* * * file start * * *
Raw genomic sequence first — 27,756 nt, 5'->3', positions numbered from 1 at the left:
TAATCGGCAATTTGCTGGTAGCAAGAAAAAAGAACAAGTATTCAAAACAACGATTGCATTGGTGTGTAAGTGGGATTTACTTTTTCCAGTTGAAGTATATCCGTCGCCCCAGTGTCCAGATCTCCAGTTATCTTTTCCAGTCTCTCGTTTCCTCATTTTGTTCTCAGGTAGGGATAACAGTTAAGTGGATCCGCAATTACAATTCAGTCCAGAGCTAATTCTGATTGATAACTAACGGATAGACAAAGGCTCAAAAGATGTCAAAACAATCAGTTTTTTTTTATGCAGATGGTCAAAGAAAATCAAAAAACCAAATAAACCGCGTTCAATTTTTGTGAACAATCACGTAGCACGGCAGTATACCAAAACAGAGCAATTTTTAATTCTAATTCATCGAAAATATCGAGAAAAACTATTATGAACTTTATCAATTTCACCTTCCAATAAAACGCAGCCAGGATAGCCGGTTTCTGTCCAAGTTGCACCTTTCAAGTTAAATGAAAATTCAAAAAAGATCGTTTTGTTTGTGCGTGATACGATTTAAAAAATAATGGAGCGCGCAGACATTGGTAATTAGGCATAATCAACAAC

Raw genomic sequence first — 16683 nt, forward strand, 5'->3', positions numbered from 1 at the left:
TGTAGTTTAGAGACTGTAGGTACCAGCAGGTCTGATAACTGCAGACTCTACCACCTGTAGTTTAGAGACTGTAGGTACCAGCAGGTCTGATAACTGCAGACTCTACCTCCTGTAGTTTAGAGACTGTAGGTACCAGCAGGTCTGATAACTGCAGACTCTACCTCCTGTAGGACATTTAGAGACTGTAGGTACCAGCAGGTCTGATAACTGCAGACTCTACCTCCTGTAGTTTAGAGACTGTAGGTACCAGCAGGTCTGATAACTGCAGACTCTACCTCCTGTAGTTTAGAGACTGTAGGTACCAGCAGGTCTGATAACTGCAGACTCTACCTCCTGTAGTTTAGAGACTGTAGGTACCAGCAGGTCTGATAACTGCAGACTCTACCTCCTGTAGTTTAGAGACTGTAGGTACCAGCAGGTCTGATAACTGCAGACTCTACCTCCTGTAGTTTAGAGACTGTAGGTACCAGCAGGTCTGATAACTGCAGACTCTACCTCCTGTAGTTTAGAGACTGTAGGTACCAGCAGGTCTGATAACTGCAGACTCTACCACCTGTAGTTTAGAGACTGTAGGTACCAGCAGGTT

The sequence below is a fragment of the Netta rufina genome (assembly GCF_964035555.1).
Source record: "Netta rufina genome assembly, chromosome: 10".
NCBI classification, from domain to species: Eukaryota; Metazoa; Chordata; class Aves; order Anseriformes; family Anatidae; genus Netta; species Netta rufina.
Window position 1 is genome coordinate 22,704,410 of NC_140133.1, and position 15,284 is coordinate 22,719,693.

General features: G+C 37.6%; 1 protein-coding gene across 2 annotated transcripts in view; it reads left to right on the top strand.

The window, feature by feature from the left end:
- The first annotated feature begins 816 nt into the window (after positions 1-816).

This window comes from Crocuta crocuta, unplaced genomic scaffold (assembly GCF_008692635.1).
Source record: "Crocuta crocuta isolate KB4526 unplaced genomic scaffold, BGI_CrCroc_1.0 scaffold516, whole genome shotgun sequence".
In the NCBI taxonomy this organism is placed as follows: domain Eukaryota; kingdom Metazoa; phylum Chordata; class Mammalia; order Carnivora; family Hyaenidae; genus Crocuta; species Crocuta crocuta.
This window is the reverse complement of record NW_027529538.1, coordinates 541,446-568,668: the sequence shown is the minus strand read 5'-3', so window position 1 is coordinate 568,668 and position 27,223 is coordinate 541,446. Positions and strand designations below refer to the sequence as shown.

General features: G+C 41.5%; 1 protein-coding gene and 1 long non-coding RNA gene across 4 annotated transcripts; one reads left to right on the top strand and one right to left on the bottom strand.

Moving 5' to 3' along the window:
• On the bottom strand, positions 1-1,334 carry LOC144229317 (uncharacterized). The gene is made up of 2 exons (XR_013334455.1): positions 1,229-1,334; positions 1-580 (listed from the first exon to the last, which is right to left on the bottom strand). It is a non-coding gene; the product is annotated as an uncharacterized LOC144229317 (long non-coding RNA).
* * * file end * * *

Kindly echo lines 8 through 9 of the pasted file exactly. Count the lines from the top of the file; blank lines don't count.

Window position 1 is genome coordinate 22,704,410 of NC_140133.1, and position 15,284 is coordinate 22,719,693.

General features: G+C 37.6%; 1 protein-coding gene across 2 annotated transcripts in view; it reads left to right on the top strand.